From: Eliezer S. Yudkowsky (firstname.lastname@example.org)
Date: Mon May 01 2006 - 15:31:09 MDT
Kaj Sotala wrote:
> Concrete information about the "ETA" for different transhumanist
> technologies is something that seems to pop up relatively rarely. I do
> see a lot of talk about the promised benefits of technology X, and much
> discussion about why it would be great to have - but often the
> discussion seems to center more on "why this is great" rather than "when
> will it be here and why". In part this is understandable, since
> technological progress is always hard to estimate - but not having *any*
> concrete estimates for the arrival dates and reasons for new
> technologies does make all the talk feel an awful lot like just science
> fiction and hopeful thinking...
Have you considered that maybe the arrival times of new technologies are
just *not very predictable*?
Managers have some pretty severe difficulty predicting how long a
software project will take, even when the people on it are not doing
basic research. I feel a lot more confident asserting that it is
theoretically possible and humanly practical to use Java to build a
server-side flonging device, than asserting the project will finish by
May 1st, 2007.
Imagine that you knew how intelligence worked. Moreover, imagine that
you knew which approach would first succeed in building an Artificial
Intelligence. Imagine that you knew exactly which group would be first
to build AI. Imagine that you knew exactly how much money this group
would invest in AI. Imagine that you were personally acquainted with
each of the researchers working on the project. You STILL could not
predict the arrival date of AI. Now what makes you think you can
predict the arrival date of AI when you DON'T know all this other stuff?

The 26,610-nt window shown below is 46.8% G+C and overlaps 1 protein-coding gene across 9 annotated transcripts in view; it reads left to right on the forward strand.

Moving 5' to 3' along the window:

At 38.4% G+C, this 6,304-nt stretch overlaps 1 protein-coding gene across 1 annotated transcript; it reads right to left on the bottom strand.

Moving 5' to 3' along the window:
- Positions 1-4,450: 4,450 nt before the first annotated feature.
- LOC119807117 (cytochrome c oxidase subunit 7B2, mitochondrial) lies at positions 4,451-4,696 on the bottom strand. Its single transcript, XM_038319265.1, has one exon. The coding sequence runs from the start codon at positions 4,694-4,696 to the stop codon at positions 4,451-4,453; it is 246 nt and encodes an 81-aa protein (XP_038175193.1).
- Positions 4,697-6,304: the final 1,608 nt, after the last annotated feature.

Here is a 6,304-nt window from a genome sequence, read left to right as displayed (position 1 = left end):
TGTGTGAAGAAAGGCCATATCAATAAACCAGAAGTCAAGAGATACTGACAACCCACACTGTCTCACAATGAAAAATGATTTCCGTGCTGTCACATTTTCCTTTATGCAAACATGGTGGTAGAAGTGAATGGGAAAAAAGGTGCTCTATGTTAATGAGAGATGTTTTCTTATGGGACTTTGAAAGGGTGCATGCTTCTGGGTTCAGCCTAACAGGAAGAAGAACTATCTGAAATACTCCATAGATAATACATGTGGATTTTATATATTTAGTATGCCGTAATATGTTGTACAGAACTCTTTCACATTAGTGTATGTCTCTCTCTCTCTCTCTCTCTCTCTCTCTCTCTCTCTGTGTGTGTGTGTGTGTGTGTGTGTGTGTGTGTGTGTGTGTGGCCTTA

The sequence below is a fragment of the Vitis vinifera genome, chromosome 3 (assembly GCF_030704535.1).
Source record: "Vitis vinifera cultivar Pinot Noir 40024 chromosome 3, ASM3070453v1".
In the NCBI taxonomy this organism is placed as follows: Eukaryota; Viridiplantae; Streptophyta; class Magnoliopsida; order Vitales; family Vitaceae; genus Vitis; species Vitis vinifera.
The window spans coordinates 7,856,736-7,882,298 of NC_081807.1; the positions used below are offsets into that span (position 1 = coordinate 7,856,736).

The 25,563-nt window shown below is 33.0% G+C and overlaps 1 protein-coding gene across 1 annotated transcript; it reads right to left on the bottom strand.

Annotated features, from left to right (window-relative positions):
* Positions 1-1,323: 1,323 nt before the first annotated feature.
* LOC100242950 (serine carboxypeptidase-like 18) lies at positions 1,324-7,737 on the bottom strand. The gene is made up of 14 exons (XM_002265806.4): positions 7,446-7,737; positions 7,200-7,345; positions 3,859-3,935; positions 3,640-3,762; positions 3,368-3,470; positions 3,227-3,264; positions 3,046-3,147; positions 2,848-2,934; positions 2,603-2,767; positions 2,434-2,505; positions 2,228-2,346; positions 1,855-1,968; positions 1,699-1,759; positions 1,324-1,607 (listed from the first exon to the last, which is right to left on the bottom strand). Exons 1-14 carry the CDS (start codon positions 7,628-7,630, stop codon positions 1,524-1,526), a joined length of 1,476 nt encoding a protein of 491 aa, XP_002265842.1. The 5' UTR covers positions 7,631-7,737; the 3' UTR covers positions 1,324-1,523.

Consider trying to predict in 1890 whether heavier-than-air powered
flight was possible and practical and would happen someday, versus
trying to predict that it would happen in 1903.
To predict that flight is possible, all you need to think about is
aerodynamics. This you can do by science and the numbers.
The causal path that determines the date of the *first* flight goes
through monetary amounts available and invested, through intelligence
and persistence of indivduals, through the specific approach tried -
both for the first project to succeed, and for all the other projects
that failed or came in second. That's what determines the timing. It
involves personalities, psychologies, and plenty of sheer chance. Why
should you be able to predict, even in theory, that the first flight
will happen in 1903? You shouldn't overestimate the predictability of
this event even in hindsight. Maybe in most of the other Everett
branches starting from 1890, the first flight happened in 1895, or 1915.
PS: Does the index of "Future Hype" mention Leo Szilard? Now there was
a serious futurist, though he lived before Tversky and Kahneman and
didn't know to avoid the conjunction fallacy.
-- Eliezer S. Yudkowsky http://intelligence.org/ Research Fellow, Singularity Institute for Artificial Intelligence
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